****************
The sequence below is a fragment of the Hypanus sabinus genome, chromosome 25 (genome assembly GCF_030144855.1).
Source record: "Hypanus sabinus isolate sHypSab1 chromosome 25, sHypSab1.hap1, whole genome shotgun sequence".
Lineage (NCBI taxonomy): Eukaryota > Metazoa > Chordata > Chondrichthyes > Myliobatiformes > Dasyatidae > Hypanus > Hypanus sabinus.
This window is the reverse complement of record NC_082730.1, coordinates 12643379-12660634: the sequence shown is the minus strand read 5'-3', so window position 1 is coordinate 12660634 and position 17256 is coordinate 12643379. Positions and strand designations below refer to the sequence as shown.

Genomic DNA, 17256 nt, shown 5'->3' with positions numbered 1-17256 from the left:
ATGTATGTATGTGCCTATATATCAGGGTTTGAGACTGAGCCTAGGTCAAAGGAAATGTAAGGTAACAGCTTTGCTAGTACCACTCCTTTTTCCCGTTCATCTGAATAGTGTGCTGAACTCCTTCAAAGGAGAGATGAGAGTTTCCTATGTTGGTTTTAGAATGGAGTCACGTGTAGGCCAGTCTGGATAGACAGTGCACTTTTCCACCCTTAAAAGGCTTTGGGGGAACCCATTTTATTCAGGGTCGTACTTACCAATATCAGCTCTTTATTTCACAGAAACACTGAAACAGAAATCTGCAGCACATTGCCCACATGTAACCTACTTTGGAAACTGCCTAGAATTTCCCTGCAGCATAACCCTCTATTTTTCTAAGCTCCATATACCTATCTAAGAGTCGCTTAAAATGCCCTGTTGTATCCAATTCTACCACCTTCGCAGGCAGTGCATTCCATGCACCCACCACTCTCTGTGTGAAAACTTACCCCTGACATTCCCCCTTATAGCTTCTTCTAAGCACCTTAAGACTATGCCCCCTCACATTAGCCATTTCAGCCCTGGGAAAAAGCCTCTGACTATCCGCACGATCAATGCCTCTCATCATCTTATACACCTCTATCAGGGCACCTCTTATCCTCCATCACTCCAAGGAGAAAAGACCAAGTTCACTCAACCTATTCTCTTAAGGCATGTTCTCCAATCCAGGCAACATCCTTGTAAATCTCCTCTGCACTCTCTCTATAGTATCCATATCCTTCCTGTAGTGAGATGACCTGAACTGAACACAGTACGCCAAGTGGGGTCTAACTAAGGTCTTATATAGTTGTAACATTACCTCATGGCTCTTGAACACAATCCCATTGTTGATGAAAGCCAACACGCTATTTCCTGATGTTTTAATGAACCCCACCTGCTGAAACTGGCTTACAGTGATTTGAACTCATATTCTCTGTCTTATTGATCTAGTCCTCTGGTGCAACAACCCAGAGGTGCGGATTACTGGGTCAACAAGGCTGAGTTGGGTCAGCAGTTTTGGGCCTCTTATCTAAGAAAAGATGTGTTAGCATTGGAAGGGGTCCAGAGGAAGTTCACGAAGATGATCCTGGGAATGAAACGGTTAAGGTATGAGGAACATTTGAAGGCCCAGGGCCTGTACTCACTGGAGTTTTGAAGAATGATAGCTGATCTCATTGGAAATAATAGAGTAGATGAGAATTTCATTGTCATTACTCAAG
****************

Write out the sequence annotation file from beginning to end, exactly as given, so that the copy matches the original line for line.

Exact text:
The sequence below is a fragment of the Hypanus sabinus genome, chromosome 25 (genome assembly GCF_030144855.1).
Source record: "Hypanus sabinus isolate sHypSab1 chromosome 25, sHypSab1.hap1, whole genome shotgun sequence".
Lineage (NCBI taxonomy): Eukaryota > Metazoa > Chordata > Chondrichthyes > Myliobatiformes > Dasyatidae > Hypanus > Hypanus sabinus.
This window is the reverse complement of record NC_082730.1, coordinates 12643379-12660634: the sequence shown is the minus strand read 5'-3', so window position 1 is coordinate 12660634 and position 17256 is coordinate 12643379. Positions and strand designations below refer to the sequence as shown.

Genomic DNA, 17256 nt, shown 5'->3' with positions numbered 1-17256 from the left:
ATGTATGTATGTGCCTATATATCAGGGTTTGAGACTGAGCCTAGGTCAAAGGAAATGTAAGGTAACAGCTTTGCTAGTACCACTCCTTTTTCCCGTTCATCTGAATAGTGTGCTGAACTCCTTCAAAGGAGAGATGAGAGTTTCCTATGTTGGTTTTAGAATGGAGTCACGTGTAGGCCAGTCTGGATAGACAGTGCACTTTTCCACCCTTAAAAGGCTTTGGGGGAACCCATTTTATTCAGGGTCGTACTTACCAATATCAGCTCTTTATTTCACAGAAACACTGAAACAGAAATCTGCAGCACATTGCCCACATGTAACCTACTTTGGAAACTGCCTAGAATTTCCCTGCAGCATAACCCTCTATTTTTCTAAGCTCCATATACCTATCTAAGAGTCGCTTAAAATGCCCTGTTGTATCCAATTCTACCACCTTCGCAGGCAGTGCATTCCATGCACCCACCACTCTCTGTGTGAAAACTTACCCCTGACATTCCCCCTTATAGCTTCTTCTAAGCACCTTAAGACTATGCCCCCTCACATTAGCCATTTCAGCCCTGGGAAAAAGCCTCTGACTATCCGCACGATCAATGCCTCTCATCATCTTATACACCTCTATCAGGGCACCTCTTATCCTCCATCACTCCAAGGAGAAAAGACCAAGTTCACTCAACCTATTCTCTTAAGGCATGTTCTCCAATCCAGGCAACATCCTTGTAAATCTCCTCTGCACTCTCTCTATAGTATCCATATCCTTCCTGTAGTGAGATGACCTGAACTGAACACAGTACGCCAAGTGGGGTCTAACTAAGGTCTTATATAGTTGTAACATTACCTCATGGCTCTTGAACACAATCCCATTGTTGATGAAAGCCAACACGCTATTTCCTGATGTTTTAATGAACCCCACCTGCTGAAACTGGCTTACAGTGATTTGAACTCATATTCTCTGTCTTATTGATCTAGTCCTCTGGTGCAACAACCCAGAGGTGCGGATTACTGGGTCAACAAGGCTGAGTTGGGTCAGCAGTTTTGGGCCTCTTATCTAAGAAAAGATGTGTTAGCATTGGAAGGGGTCCAGAGGAAGTTCACGAAGATGATCCTGGGAATGAAACGGTTAAGGTATGAGGAACATTTGAAGGCCCAGGGCCTGTACTCACTGGAGTTTTGAAGAATGATAGCTGATCTCATTGGAAATAATAGAGTAGATGAGAATTTCATTGTCATTACTCAAG